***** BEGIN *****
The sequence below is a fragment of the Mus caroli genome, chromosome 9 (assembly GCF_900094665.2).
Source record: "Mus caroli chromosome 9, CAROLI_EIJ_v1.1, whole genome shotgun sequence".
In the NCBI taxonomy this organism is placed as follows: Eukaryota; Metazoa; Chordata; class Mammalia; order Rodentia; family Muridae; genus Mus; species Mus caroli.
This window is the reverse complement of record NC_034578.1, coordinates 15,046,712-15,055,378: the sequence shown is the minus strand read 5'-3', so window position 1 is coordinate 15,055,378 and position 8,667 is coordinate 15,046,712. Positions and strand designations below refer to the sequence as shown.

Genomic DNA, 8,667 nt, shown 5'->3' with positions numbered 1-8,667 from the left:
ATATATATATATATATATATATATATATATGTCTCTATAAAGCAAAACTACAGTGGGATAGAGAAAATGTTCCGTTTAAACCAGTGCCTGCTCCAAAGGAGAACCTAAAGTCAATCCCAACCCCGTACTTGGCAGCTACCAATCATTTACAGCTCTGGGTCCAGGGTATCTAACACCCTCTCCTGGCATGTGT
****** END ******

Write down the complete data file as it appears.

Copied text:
The sequence below is a fragment of the Mus caroli genome, chromosome 9 (assembly GCF_900094665.2).
Source record: "Mus caroli chromosome 9, CAROLI_EIJ_v1.1, whole genome shotgun sequence".
In the NCBI taxonomy this organism is placed as follows: Eukaryota; Metazoa; Chordata; class Mammalia; order Rodentia; family Muridae; genus Mus; species Mus caroli.
This window is the reverse complement of record NC_034578.1, coordinates 15,046,712-15,055,378: the sequence shown is the minus strand read 5'-3', so window position 1 is coordinate 15,055,378 and position 8,667 is coordinate 15,046,712. Positions and strand designations below refer to the sequence as shown.

Genomic DNA, 8,667 nt, shown 5'->3' with positions numbered 1-8,667 from the left:
ATATATATATATATATATATATATATATATGTCTCTATAAAGCAAAACTACAGTGGGATAGAGAAAATGTTCCGTTTAAACCAGTGCCTGCTCCAAAGGAGAACCTAAAGTCAATCCCAACCCCGTACTTGGCAGCTACCAATCATTTACAGCTCTGGGTCCAGGGTATCTAACACCCTCTCCTGGCATGTGT